When chosen properly, exercise is not only safe during pregnancy, but it can also help reduce the risk of certain complications and relieve discomfort such as back pain. Every pregnancy is unique, so it is best to ask your gynecologist on your first visit whether exercising during pregnancy has any contraindications for you. Also keep in mind that certain exercises should be avoided in this particular period of your life. So, what is the right sport for pregnant women, how can you practice it safely and what should you avoid?
Can you exercise while pregnant?
For most pregnant women, physical activity at a good pace is safe and healthy for both mother and baby. If your pregnancy is uncomplicated and you are in good health, exercising during pregnancy will not increase your risk of miscarriage, premature birth, low birth weight, etc. Of course, as mentioned before, it is your doctor who has to confirm this and give you the green light.
How much physical activity per week?
Healthy pregnant women need a minimum of 2.5 hours of moderate-intensity aerobic activity each week. This form of training allows you to breathe faster and deeper and your heart will beat faster. However, not all cardio exercises are appropriate and you should stick to moderate intensity. This means that you are active enough to sweat and raise your heart rate without simultaneously having trouble speaking normally. Walking, brisk walking, and swimming are great examples of moderate-intensity aerobic activities during pregnancy.
You should also know that you should not do the 2.5 hours of physical exertion in one sitting. At best, spread them out over the week to put together a personalized exercise program for pregnant women. For example, do 30 minutes of exercise almost every day and if that seems like too much, divide the 30 minutes into 3 sessions of 10 minutes each.
The benefits of exercising during pregnancy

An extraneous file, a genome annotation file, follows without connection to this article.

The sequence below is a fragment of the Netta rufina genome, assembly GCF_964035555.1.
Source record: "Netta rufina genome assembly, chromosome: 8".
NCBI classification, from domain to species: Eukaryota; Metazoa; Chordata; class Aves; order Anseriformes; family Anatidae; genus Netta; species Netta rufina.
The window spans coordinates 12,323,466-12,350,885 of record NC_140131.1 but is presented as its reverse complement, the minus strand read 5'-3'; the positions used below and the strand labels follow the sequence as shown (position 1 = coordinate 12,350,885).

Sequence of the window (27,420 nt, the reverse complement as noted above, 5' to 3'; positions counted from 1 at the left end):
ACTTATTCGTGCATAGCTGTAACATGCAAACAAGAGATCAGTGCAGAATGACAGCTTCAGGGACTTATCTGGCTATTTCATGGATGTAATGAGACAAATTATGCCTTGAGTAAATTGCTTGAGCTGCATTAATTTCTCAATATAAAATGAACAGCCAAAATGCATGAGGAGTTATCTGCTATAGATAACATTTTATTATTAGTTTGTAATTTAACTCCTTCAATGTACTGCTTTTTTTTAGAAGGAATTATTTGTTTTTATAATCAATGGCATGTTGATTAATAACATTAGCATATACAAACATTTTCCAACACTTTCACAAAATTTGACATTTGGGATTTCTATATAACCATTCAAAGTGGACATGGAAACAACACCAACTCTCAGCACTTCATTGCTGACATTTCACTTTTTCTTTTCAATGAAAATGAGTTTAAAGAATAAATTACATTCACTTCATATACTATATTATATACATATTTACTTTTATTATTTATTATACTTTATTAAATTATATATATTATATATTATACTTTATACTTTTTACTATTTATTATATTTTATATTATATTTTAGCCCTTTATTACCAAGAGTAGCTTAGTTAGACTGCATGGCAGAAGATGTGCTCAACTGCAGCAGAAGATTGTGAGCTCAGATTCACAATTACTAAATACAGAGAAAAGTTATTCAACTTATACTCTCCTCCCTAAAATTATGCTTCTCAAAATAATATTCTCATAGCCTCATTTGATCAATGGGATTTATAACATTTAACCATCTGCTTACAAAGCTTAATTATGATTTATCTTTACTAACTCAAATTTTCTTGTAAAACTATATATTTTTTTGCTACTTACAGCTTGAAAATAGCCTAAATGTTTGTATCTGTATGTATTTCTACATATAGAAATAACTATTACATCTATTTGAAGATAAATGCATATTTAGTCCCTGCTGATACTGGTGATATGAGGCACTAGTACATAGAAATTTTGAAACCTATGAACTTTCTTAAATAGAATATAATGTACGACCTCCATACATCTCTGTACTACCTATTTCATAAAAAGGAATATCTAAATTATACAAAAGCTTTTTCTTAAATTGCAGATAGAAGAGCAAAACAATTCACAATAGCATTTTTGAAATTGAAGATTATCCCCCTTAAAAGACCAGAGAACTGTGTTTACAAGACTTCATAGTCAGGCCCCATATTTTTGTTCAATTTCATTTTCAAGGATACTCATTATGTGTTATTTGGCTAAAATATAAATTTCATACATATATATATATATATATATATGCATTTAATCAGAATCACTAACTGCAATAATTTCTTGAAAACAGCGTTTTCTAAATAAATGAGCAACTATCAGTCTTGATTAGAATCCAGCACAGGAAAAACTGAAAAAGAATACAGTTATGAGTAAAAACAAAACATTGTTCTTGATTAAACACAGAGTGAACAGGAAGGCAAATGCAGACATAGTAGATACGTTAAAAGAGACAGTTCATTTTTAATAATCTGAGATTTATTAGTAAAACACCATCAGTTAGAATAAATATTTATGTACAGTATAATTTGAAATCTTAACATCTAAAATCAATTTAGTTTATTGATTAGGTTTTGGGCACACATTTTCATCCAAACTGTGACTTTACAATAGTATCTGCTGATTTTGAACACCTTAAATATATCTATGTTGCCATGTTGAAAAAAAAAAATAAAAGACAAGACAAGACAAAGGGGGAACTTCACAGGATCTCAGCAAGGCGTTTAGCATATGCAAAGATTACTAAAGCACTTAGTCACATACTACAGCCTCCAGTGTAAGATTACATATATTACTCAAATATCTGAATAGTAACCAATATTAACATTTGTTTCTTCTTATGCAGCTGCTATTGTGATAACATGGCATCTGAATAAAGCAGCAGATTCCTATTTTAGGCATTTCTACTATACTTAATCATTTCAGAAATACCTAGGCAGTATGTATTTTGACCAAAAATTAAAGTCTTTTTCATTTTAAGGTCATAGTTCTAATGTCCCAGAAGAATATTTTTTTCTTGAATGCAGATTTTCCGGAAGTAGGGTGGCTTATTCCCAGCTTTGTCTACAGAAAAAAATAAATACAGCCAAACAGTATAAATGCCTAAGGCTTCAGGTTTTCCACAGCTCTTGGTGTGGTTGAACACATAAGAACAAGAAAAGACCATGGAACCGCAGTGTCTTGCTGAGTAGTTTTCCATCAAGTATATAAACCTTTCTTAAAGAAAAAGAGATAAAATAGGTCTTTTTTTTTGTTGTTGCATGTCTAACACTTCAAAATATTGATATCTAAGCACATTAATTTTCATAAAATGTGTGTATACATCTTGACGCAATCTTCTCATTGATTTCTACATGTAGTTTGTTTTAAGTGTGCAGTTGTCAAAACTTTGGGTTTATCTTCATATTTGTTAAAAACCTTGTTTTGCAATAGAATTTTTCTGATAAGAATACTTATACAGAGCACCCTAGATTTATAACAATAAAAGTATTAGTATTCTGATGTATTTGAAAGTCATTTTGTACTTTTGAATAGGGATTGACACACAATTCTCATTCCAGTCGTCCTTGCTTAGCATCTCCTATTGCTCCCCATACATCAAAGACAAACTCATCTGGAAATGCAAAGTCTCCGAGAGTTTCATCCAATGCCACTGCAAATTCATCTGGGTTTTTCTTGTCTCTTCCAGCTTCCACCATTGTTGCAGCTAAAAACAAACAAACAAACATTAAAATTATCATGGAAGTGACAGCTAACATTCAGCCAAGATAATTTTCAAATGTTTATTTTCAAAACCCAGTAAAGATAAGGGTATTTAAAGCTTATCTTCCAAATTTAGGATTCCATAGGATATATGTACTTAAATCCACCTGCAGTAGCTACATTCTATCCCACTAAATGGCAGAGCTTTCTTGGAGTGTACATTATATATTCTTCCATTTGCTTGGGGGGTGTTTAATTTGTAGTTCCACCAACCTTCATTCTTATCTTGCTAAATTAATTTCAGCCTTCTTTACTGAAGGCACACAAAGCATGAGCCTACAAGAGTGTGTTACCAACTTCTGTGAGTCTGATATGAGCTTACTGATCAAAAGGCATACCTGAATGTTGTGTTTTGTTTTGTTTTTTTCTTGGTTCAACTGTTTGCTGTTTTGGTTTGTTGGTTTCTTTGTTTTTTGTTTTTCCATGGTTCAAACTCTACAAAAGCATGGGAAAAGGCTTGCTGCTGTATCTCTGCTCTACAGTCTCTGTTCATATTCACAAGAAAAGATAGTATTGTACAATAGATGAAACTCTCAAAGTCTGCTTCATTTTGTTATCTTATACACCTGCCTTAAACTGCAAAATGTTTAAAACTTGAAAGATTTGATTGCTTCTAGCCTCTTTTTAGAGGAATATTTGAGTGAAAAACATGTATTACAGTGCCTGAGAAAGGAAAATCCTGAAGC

Many pregnant women wonder: “I’ve never exercised before, why now?” » or « Is it okay to start exercising while pregnant if you’ve never done it before? The answer is yes, it is good for you and for the baby, because the benefits are many. Moderate physical activity during pregnancy can, for example:
- give you extra energy during the day
- strengthen your heart, lungs and blood vessels
- keeping weight gain during pregnancy within healthy limits
- relieve some common discomforts of pregnancy, such as constipation, back pain and swollen ankles and feet.
- manage daily stress and improve sleep
- reduce the risk of a cesarean section
- lower the risk of certain pregnancy-related complications, such as gestational diabetes and preeclampsia.
- prepare your body for childbirth and optimize your stamina (pregnant sports such as prenatal yoga and Pilates help you control your breathing, advocate meditation and other soothing methods that may be beneficial in reducing pain during childbirth) .
Which sport pregnant?
If you are in good health and you exercised before you became pregnant, you can usually continue your activities in the early months of pregnancy (with a few exceptions) after consulting your doctor. For example, if you used to enjoy jogging or tennis, don’t stop just because you’re carrying a baby. Of course, as your belly grows, you’ll need to adapt certain activities or lighten your workouts.
On the other hand, if you want to start exercising pregnant for the first time, start small. For example, start with 5 minutes of exercise a day and work up to 30 minutes. To be able to exercise “from scratch” pregnant, ask your gynecologist for advice and if he allows, choose something that makes you happy, such as:
- the quick pass to strengthen the muscles without tiring the joints
- the swimming and the aquatic exercises to build muscle, improve your posture and forget about back pain
- the stationary bike is less risky during pregnancy than regular cycling as falling is much less likely even if the belly gets quite big
- the yoga (prenatal) and the Pilates are ideal for relaxing and improving flexibility. Let your instructor know you’re pregnant so he can tell you what poses to avoid (for example, lying flat on your stomach or on your back after the first trimester).
- l’low impact aerobicsthe dancethe gymnastics without jump that are fun and beneficial for body and mind. When practicing such a sport during pregnancy, you should always have at least one foot on the ground.
Activities to Avoid During Pregnancy
- Any activity with a lot of sudden or bouncing movements that could lead to trips and falls, such as horseback riding, skiing, mountain biking, gymnastics, or rollerblading.
- Sports where you can get a punch in the stomach, such as ice hockey, boxing, rugby, football or basketball.
- Any exercise that requires you to lie on your back after the first trimester, such as sit-ups. In this position, your uterus presses against a large vein that returns blood to your heart. Lying flat on your back can lower your blood pressure and restrict blood flow to the baby.
- Activities where you can get out on the water with great power, such as water skiing, surfing or diving.
- Extreme sports, skydiving, diving, high altitude physical activities (above 1800m) and so on.
- Bikram yoga or any other activity that can raise your body temperature too much.
Source used: www.marchofdimes.org